UNITED STATES of America, Plaintiff-Appellee, v. Roland EGUCHI Jr., Defendant-Appellant.
Decided: October 27, 2020
Before: WALLACE, BEA, and BENNETT, Circuit Judges.
Sara Ayabe, Thomas J. Brady, Assistant U.S. Attorneys, Marion Percell, Esquire, Assistant U.S. Attorney, DOJ - Office of the US Attorney, Honolulu, HI, for Plaintiff - Appellee Craig Jerome, Assistant Federal Public Defender, FPDHI - Federal Public Defender's Office, Honolulu, HI, for Defendant - Appellant
Roland Eguchi Jr. pleaded guilty to a drug offense, in violation of 21 U.S.C. § 846, and was sentenced to ten years imprisonment and eight years supervised release. Following the second revocation of his supervised release, the district court sentenced Eguchi to 12 months imprisonment. Eguchi appeals from his 12-month sentence and challenges a supervised release condition as unconstitutionally vague or overbroad. We have jurisdiction under 18 U.S.C. § 3742(a) and 28 U.S.C. § 1291. “A due process violation at a revocation proceeding is subject to harmless error analysis.” United States v. Verduzco, 330 F.3d 1182, 1184 (9th Cir. 2003) (quoting United States v. Daniel, 209 F.3d 1091, 1094 (9th Cir.), amended by 216 F.3d 1201 (9th Cir. 2000)). We review whether a supervised release condition violates the Constitution de novo. United States v. Aquino, 794 F.3d 1033, 1036 (9th Cir. 2015). We affirm.
To succeed on a due process claim, a defendant “must establish the challenged information is (1) false or unreliable, and (2) demonstrably made the basis for the sentence.” United States v. Vanderwerfhorst, 576 F.3d 929, 935–36 (9th Cir. 2009) (quoting United States v. Ibarra, 737 F.2d 825, 827 (9th Cir. 1984)). “Challenged information is deemed false or unreliable if it lacks ‘some minimal indicium of reliability beyond mere allegation.’ ” Id. at 936 (quoting Ibarra, 737 F.2d at 827). With one exception, Eguchi admitted to the first and second set of violations of his supervised release terms. Relying on Eguchi's admissions, the district court provided two bases for its above-Guidelines sentence: the nature of Eguchi's violations and his pattern of violating the terms of supervised release. Eguchi does not challenge the veracity or reliability of the information on which the district court relied. His argument that the district court's reference to a hypothetical sentence evidences its speculation and a due process violation mischaracterizes the record. The district court did not err in determining Eguchi's 12-month sentence.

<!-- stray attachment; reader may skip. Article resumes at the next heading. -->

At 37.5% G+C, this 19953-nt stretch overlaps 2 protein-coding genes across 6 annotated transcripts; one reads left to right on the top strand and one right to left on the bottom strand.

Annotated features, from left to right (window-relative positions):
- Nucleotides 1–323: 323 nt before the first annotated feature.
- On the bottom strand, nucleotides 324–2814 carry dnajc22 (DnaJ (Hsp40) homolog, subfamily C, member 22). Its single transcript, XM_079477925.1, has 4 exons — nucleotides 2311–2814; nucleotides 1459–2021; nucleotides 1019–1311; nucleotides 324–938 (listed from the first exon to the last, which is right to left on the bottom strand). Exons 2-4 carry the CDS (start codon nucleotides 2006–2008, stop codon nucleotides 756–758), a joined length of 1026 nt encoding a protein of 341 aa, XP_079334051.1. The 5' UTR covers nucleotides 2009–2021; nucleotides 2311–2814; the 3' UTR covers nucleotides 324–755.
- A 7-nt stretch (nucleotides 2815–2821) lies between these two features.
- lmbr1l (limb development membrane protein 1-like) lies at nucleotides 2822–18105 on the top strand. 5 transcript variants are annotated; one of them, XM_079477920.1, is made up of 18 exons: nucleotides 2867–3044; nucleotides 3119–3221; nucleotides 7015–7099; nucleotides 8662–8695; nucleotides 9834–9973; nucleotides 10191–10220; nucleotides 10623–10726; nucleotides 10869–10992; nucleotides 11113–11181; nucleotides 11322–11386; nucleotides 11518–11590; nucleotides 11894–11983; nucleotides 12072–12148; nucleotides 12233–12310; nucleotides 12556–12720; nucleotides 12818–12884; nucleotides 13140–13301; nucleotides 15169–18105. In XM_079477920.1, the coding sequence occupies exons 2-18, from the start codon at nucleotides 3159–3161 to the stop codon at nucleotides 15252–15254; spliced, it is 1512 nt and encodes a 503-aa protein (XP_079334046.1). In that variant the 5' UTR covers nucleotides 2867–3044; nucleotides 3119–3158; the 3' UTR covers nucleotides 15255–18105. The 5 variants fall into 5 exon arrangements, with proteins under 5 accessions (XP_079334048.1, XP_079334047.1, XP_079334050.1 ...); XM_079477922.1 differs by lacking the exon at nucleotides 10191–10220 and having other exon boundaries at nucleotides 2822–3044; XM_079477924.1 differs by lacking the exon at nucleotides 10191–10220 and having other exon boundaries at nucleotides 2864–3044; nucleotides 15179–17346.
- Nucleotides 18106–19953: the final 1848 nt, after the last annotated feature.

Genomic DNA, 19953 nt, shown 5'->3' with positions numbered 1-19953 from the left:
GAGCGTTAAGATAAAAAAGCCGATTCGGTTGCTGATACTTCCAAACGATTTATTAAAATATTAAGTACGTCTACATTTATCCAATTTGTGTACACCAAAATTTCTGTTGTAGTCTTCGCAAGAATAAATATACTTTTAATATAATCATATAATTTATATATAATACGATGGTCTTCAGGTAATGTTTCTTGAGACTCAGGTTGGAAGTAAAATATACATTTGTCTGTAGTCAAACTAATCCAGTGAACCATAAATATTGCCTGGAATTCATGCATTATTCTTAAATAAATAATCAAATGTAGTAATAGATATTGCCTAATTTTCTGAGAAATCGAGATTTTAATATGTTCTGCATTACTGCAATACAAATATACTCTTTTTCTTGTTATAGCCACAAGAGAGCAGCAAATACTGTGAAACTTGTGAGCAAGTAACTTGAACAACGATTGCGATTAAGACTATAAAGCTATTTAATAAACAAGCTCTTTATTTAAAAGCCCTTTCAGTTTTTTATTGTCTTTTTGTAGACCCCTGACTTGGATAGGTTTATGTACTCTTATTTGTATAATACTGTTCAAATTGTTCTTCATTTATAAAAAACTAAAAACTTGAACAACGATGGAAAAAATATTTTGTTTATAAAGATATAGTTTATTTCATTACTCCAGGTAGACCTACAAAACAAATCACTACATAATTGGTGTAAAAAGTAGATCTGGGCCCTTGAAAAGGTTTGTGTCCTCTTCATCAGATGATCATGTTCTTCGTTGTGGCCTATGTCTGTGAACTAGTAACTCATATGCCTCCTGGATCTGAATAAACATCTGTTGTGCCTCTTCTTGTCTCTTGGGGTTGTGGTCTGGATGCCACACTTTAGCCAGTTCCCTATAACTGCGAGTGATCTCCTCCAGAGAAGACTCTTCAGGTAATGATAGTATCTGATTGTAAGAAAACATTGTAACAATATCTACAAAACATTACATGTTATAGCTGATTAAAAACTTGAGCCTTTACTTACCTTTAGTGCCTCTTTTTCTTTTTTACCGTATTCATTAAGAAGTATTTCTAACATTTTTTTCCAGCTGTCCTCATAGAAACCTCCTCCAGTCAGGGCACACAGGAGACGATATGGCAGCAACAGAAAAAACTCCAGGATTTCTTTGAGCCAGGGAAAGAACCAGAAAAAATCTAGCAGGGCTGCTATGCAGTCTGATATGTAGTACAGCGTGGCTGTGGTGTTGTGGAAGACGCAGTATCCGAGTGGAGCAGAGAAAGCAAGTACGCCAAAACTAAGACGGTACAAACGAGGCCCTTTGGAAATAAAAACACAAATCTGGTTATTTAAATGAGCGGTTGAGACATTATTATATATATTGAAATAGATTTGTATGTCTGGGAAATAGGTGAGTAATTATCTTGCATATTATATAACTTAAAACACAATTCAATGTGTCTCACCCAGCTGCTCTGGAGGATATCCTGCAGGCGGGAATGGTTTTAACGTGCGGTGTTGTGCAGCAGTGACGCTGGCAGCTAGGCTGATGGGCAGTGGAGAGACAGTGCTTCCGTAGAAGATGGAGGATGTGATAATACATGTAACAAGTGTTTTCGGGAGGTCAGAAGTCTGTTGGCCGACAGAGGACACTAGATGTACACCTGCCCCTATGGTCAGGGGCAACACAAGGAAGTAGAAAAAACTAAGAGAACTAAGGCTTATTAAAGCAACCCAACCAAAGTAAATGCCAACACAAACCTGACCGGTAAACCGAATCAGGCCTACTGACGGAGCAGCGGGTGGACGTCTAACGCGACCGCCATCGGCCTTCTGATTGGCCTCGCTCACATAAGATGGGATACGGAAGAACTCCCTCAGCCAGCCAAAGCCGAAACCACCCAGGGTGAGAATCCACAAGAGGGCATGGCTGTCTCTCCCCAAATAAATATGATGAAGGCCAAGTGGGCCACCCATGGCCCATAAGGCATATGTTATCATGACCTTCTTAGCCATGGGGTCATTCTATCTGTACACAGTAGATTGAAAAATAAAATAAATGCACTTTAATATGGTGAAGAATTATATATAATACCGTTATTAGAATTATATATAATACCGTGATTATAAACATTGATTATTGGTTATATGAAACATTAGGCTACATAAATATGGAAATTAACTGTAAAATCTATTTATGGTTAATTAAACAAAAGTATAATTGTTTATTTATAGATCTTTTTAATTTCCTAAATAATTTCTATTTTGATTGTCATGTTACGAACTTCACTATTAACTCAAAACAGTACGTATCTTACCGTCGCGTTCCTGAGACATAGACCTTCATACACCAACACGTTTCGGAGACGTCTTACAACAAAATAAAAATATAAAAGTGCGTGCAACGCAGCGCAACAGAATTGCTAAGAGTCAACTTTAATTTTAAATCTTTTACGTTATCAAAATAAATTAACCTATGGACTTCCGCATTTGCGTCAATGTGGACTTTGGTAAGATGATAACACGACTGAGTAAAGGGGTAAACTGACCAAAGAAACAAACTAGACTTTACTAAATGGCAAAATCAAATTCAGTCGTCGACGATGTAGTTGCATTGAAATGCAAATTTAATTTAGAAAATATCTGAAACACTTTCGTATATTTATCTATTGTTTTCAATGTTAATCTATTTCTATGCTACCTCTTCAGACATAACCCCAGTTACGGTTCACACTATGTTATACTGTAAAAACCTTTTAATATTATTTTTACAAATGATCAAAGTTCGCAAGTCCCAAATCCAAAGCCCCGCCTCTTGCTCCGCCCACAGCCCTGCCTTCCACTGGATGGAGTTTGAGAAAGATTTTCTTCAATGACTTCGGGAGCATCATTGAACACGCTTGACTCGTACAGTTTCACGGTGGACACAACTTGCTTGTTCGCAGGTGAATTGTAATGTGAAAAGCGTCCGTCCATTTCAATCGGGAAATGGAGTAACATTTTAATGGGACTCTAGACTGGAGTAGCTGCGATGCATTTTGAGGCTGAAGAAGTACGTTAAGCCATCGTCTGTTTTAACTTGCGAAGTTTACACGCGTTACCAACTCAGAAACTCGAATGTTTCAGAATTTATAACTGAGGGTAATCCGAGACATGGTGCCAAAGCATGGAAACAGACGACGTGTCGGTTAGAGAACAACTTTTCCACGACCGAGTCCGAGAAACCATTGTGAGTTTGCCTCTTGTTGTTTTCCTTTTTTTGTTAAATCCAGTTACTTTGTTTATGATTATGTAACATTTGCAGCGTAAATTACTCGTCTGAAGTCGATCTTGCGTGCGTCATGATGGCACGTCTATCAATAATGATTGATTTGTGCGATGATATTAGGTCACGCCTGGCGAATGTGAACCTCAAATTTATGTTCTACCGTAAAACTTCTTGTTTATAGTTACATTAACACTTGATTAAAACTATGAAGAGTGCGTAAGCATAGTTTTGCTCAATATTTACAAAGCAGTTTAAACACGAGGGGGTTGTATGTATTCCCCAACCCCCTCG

“A supervised release condition ‘violates due process of law if it either forbids or requires the doing of an act in terms so vague that men of common intelligence must necessarily guess at its meaning and differ as to its application.’ ” United States v. King, 608 F.3d 1122, 1128 (9th Cir. 2010) (quoting United States v. Soltero, 510 F.3d 858, 866 (9th Cir. 2007)). The supervised release condition Eguchi challenges as unconstitutionally overbroad or vague prohibits the use of synthetic cannabinoids and lists as illustrative examples “synthetic marijuana,” “K2,” and “Spice.” This condition is effectively identical to the condition this court upheld in United States v. Sims, 849 F.3d 1259 (9th Cir. 2017). Here, the condition “provide[s] people of ordinary intelligence with fair notice of what is prohibited.” Id. at 1260.
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